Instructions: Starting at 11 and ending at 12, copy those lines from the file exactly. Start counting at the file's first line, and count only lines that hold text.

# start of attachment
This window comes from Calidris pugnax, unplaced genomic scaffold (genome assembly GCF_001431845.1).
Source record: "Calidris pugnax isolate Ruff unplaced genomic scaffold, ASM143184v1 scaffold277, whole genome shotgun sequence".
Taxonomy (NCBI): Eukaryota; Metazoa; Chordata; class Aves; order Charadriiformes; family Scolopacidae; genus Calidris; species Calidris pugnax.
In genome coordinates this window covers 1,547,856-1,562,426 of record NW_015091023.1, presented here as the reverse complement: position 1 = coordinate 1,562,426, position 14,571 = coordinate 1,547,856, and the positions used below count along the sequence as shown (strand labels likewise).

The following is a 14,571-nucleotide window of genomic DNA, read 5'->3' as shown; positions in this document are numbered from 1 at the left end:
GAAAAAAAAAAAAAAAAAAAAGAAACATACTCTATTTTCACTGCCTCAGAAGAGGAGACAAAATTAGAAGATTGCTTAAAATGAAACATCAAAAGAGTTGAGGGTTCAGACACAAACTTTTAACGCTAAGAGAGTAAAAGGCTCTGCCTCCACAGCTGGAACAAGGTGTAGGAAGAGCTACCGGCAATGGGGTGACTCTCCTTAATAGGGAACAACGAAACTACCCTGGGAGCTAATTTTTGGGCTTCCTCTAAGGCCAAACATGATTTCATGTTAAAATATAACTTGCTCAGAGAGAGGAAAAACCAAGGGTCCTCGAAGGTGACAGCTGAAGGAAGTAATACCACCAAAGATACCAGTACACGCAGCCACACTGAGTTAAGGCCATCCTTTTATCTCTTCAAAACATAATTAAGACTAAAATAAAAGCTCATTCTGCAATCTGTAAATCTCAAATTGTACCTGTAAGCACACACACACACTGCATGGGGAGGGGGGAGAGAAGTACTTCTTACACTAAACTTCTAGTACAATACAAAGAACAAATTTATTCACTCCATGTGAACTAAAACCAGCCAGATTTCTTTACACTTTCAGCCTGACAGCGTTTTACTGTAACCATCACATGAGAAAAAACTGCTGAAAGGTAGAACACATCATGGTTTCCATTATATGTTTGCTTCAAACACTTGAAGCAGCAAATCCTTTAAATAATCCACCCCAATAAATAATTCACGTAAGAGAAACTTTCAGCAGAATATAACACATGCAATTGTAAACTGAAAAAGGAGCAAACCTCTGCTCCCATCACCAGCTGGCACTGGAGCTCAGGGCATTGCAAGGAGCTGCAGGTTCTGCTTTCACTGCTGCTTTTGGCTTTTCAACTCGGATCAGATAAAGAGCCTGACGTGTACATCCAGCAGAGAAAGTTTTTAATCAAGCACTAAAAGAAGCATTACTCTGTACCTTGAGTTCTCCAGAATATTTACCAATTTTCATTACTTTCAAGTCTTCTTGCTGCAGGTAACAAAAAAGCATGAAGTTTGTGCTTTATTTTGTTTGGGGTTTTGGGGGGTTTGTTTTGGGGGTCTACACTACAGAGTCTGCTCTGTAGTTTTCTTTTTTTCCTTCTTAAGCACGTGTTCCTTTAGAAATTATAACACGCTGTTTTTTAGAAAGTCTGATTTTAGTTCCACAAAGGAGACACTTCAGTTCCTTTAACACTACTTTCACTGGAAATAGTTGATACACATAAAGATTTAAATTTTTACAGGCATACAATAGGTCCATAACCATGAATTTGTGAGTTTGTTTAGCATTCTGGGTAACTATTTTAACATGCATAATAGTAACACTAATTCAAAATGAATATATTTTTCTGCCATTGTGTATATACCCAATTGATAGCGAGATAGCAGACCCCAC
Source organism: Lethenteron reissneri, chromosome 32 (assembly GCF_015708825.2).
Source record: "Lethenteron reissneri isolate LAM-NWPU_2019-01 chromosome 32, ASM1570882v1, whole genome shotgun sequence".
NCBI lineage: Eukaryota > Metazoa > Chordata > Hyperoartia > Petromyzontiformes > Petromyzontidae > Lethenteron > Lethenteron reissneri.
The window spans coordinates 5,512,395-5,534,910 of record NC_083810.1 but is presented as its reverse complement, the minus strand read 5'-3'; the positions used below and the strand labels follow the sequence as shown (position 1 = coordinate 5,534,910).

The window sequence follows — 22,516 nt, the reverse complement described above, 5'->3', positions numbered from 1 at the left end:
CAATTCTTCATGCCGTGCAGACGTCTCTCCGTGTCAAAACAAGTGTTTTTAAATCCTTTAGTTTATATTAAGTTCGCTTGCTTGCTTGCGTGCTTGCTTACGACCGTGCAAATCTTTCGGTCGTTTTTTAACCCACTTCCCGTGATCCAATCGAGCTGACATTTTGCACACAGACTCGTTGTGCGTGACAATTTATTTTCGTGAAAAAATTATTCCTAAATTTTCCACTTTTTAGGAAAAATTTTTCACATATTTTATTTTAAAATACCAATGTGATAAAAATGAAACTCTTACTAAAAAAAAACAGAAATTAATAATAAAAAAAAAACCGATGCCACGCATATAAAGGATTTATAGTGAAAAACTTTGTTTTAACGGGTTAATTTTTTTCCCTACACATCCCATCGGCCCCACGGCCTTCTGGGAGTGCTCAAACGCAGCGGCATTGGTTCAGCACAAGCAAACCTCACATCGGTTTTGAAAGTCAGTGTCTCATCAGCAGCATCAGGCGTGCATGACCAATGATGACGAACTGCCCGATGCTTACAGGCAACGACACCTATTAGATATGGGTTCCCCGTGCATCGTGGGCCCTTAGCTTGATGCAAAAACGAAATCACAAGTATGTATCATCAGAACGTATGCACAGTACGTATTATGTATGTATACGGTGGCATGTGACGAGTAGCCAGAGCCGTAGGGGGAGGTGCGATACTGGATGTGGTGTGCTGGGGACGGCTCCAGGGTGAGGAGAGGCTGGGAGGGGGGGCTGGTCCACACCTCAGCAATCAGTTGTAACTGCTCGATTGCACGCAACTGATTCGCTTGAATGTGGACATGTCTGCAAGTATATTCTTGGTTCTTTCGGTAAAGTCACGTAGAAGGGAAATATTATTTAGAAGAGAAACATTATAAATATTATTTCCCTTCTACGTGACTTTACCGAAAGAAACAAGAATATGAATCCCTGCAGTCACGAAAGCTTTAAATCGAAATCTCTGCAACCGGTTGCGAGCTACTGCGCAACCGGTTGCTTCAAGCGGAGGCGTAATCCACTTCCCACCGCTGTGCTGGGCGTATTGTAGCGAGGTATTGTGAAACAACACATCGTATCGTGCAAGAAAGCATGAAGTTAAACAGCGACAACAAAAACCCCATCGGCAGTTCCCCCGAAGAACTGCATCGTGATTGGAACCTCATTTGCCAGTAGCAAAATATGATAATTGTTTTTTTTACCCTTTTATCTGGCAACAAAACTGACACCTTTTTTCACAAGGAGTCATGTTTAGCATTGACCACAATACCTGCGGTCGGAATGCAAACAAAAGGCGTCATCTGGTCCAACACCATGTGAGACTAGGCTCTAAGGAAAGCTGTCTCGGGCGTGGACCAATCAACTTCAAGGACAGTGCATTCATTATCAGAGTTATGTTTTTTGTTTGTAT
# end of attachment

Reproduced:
The window sequence follows — 22,516 nt, the reverse complement described above, 5'->3', positions numbered from 1 at the left end:
CAATTCTTCATGCCGTGCAGACGTCTCTCCGTGTCAAAACAAGTGTTTTTAAATCCTTTAGTTTATATTAAGTTCGCTTGCTTGCTTGCGTGCTTGCTTACGACCGTGCAAATCTTTCGGTCGTTTTTTAACCCACTTCCCGTGATCCAATCGAGCTGACATTTTGCACACAGACTCGTTGTGCGTGACAATTTATTTTCGTGAAAAAATTATTCCTAAATTTTCCACTTTTTAGGAAAAATTTTTCACATATTTTATTTTAAAATACCAATGTGATAAAAATGAAACTCTTACTAAAAAAAAACAGAAATTAATAATAAAAAAAAAACCGATGCCACGCATATAAAGGATTTATAGTGAAAAACTTTGTTTTAACGGGTTAATTTTTTTCCCTACACATCCCATCGGCCCCACGGCCTTCTGGGAGTGCTCAAACGCAGCGGCATTGGTTCAGCACAAGCAAACCTCACATCGGTTTTGAAAGTCAGTGTCTCATCAGCAGCATCAGGCGTGCATGACCAATGATGACGAACTGCCCGATGCTTACAGGCAACGACACCTATTAGATATGGGTTCCCCGTGCATCGTGGGCCCTTAGCTTGATGCAAAAACGAAATCACAAGTATGTATCATCAGAACGTATGCACAGTACGTATTATGTATGTATACGGTGGCATGTGACGAGTAGCCAGAGCCGTAGGGGGAGGTGCGATACTGGATGTGGTGTGCTGGGGACGGCTCCAGGGTGAGGAGAGGCTGGGAGGGGGGGCTGGTCCACACCTCAGCAATCAGTTGTAACTGCTCGATTGCACGCAACTGATTCGCTTGAATGTGGACATGTCTGCAAGTATATTCTTGGTTCTTTCGGTAAAGTCACGTAGAAGGGAAATATTATTTAGAAGAGAAACATTATAAATATTATTTCCCTTCTACGTGACTTTACCGAAAGAAACAAGAATATGAATCCCTGCAGTCACGAAAGCTTTAAATCGAAATCTCTGCAACCGGTTGCGAGCTACTGCGCAACCGGTTGCTTCAAGCGGAGGCGTAATCCACTTCCCACCGCTGTGCTGGGCGTATTGTAGCGAGGTATTGTGAAACAACACATCGTATCGTGCAAGAAAGCATGAAGTTAAACAGCGACAACAAAAACCCCATCGGCAGTTCCCCCGAAGAACTGCATCGTGATTGGAACCTCATTTGCCAGTAGCAAAATATGATAATTGTTTTTTTTACCCTTTTATCTGGCAACAAAACTGACACCTTTTTTCACAAGGAGTCATGTTTAGCATTGACCACAATACCTGCGGTCGGAATGCAAACAAAAGGCGTCATCTGGTCCAACACCATGTGAGACTAGGCTCTAAGGAAAGCTGTCTCGGGCGTGGACCAATCAACTTCAAGGACAGTGCATTCATTATCAGAGTTATGTTTTTTGTTTGTAT